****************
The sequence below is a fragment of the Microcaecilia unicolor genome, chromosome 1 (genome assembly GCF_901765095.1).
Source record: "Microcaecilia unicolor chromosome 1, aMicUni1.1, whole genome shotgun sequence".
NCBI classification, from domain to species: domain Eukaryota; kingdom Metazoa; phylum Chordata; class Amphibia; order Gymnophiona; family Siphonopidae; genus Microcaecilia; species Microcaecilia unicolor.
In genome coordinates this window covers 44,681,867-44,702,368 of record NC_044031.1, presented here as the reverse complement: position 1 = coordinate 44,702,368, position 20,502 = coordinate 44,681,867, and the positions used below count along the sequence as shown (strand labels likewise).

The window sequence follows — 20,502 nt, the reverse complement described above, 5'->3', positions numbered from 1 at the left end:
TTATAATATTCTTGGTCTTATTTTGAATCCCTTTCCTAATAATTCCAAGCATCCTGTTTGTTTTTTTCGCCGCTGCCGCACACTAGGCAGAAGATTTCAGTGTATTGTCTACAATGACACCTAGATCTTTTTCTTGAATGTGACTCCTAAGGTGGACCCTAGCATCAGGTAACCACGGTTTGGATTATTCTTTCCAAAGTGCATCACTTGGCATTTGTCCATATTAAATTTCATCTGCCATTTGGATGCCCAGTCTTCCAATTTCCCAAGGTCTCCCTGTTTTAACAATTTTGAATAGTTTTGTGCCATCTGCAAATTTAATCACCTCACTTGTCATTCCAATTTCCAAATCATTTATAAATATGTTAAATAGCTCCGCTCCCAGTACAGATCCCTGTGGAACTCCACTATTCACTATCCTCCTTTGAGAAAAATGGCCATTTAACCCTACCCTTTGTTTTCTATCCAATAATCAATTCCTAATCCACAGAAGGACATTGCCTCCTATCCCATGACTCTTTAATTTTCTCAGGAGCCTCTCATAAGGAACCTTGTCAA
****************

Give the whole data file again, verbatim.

The sequence below is a fragment of the Microcaecilia unicolor genome, chromosome 1 (genome assembly GCF_901765095.1).
Source record: "Microcaecilia unicolor chromosome 1, aMicUni1.1, whole genome shotgun sequence".
NCBI classification, from domain to species: domain Eukaryota; kingdom Metazoa; phylum Chordata; class Amphibia; order Gymnophiona; family Siphonopidae; genus Microcaecilia; species Microcaecilia unicolor.
In genome coordinates this window covers 44,681,867-44,702,368 of record NC_044031.1, presented here as the reverse complement: position 1 = coordinate 44,702,368, position 20,502 = coordinate 44,681,867, and the positions used below count along the sequence as shown (strand labels likewise).

The window sequence follows — 20,502 nt, the reverse complement described above, 5'->3', positions numbered from 1 at the left end:
TTATAATATTCTTGGTCTTATTTTGAATCCCTTTCCTAATAATTCCAAGCATCCTGTTTGTTTTTTTCGCCGCTGCCGCACACTAGGCAGAAGATTTCAGTGTATTGTCTACAATGACACCTAGATCTTTTTCTTGAATGTGACTCCTAAGGTGGACCCTAGCATCAGGTAACCACGGTTTGGATTATTCTTTCCAAAGTGCATCACTTGGCATTTGTCCATATTAAATTTCATCTGCCATTTGGATGCCCAGTCTTCCAATTTCCCAAGGTCTCCCTGTTTTAACAATTTTGAATAGTTTTGTGCCATCTGCAAATTTAATCACCTCACTTGTCATTCCAATTTCCAAATCATTTATAAATATGTTAAATAGCTCCGCTCCCAGTACAGATCCCTGTGGAACTCCACTATTCACTATCCTCCTTTGAGAAAAATGGCCATTTAACCCTACCCTTTGTTTTCTATCCAATAATCAATTCCTAATCCACAGAAGGACATTGCCTCCTATCCCATGACTCTTTAATTTTCTCAGGAGCCTCTCATAAGGAACCTTGTCAA